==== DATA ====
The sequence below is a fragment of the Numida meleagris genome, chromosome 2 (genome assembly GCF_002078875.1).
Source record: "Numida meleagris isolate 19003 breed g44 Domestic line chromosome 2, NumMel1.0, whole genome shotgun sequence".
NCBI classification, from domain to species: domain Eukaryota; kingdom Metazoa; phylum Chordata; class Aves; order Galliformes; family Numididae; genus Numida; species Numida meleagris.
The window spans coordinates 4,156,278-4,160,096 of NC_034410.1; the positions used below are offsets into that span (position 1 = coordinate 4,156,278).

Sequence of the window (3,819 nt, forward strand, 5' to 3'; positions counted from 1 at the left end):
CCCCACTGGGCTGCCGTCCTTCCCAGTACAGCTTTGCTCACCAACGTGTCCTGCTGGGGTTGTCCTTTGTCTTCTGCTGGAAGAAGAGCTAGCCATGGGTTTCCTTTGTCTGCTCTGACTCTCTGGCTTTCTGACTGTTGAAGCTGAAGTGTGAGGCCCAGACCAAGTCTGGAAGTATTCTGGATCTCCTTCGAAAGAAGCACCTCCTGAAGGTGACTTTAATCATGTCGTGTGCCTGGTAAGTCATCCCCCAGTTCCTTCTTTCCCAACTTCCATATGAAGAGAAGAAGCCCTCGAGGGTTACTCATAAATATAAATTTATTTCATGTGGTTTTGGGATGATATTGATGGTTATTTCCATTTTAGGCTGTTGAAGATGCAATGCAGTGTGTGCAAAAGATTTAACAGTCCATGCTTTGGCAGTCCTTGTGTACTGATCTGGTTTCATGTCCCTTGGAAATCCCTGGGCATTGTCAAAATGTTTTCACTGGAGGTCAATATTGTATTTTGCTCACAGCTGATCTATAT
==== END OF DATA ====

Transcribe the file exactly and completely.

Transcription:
The sequence below is a fragment of the Numida meleagris genome, chromosome 2 (genome assembly GCF_002078875.1).
Source record: "Numida meleagris isolate 19003 breed g44 Domestic line chromosome 2, NumMel1.0, whole genome shotgun sequence".
NCBI classification, from domain to species: domain Eukaryota; kingdom Metazoa; phylum Chordata; class Aves; order Galliformes; family Numididae; genus Numida; species Numida meleagris.
The window spans coordinates 4,156,278-4,160,096 of NC_034410.1; the positions used below are offsets into that span (position 1 = coordinate 4,156,278).

Sequence of the window (3,819 nt, forward strand, 5' to 3'; positions counted from 1 at the left end):
CCCCACTGGGCTGCCGTCCTTCCCAGTACAGCTTTGCTCACCAACGTGTCCTGCTGGGGTTGTCCTTTGTCTTCTGCTGGAAGAAGAGCTAGCCATGGGTTTCCTTTGTCTGCTCTGACTCTCTGGCTTTCTGACTGTTGAAGCTGAAGTGTGAGGCCCAGACCAAGTCTGGAAGTATTCTGGATCTCCTTCGAAAGAAGCACCTCCTGAAGGTGACTTTAATCATGTCGTGTGCCTGGTAAGTCATCCCCCAGTTCCTTCTTTCCCAACTTCCATATGAAGAGAAGAAGCCCTCGAGGGTTACTCATAAATATAAATTTATTTCATGTGGTTTTGGGATGATATTGATGGTTATTTCCATTTTAGGCTGTTGAAGATGCAATGCAGTGTGTGCAAAAGATTTAACAGTCCATGCTTTGGCAGTCCTTGTGTACTGATCTGGTTTCATGTCCCTTGGAAATCCCTGGGCATTGTCAAAATGTTTTCACTGGAGGTCAATATTGTATTTTGCTCACAGCTGATCTATAT